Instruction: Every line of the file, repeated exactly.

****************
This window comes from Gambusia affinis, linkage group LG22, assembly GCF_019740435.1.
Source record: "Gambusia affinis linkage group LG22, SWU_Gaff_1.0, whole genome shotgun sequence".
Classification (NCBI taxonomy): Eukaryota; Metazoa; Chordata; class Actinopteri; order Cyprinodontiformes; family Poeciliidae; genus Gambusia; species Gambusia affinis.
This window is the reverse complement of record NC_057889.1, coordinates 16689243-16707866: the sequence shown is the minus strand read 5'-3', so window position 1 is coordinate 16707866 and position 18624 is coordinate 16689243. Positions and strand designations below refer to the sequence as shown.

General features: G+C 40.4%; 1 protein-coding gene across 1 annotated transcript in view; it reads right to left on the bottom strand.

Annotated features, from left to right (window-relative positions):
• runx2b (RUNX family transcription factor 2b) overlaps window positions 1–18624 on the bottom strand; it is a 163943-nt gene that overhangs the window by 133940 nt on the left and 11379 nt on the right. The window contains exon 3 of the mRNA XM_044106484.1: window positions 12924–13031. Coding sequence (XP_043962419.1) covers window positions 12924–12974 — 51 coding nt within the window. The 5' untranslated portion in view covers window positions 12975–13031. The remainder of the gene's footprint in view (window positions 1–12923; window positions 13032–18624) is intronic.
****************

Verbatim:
This window comes from Gambusia affinis, linkage group LG22, assembly GCF_019740435.1.
Source record: "Gambusia affinis linkage group LG22, SWU_Gaff_1.0, whole genome shotgun sequence".
Classification (NCBI taxonomy): Eukaryota; Metazoa; Chordata; class Actinopteri; order Cyprinodontiformes; family Poeciliidae; genus Gambusia; species Gambusia affinis.
This window is the reverse complement of record NC_057889.1, coordinates 16689243-16707866: the sequence shown is the minus strand read 5'-3', so window position 1 is coordinate 16707866 and position 18624 is coordinate 16689243. Positions and strand designations below refer to the sequence as shown.

General features: G+C 40.4%; 1 protein-coding gene across 1 annotated transcript in view; it reads right to left on the bottom strand.

Annotated features, from left to right (window-relative positions):
• runx2b (RUNX family transcription factor 2b) overlaps window positions 1–18624 on the bottom strand; it is a 163943-nt gene that overhangs the window by 133940 nt on the left and 11379 nt on the right. The window contains exon 3 of the mRNA XM_044106484.1: window positions 12924–13031. Coding sequence (XP_043962419.1) covers window positions 12924–12974 — 51 coding nt within the window. The 5' untranslated portion in view covers window positions 12975–13031. The remainder of the gene's footprint in view (window positions 1–12923; window positions 13032–18624) is intronic.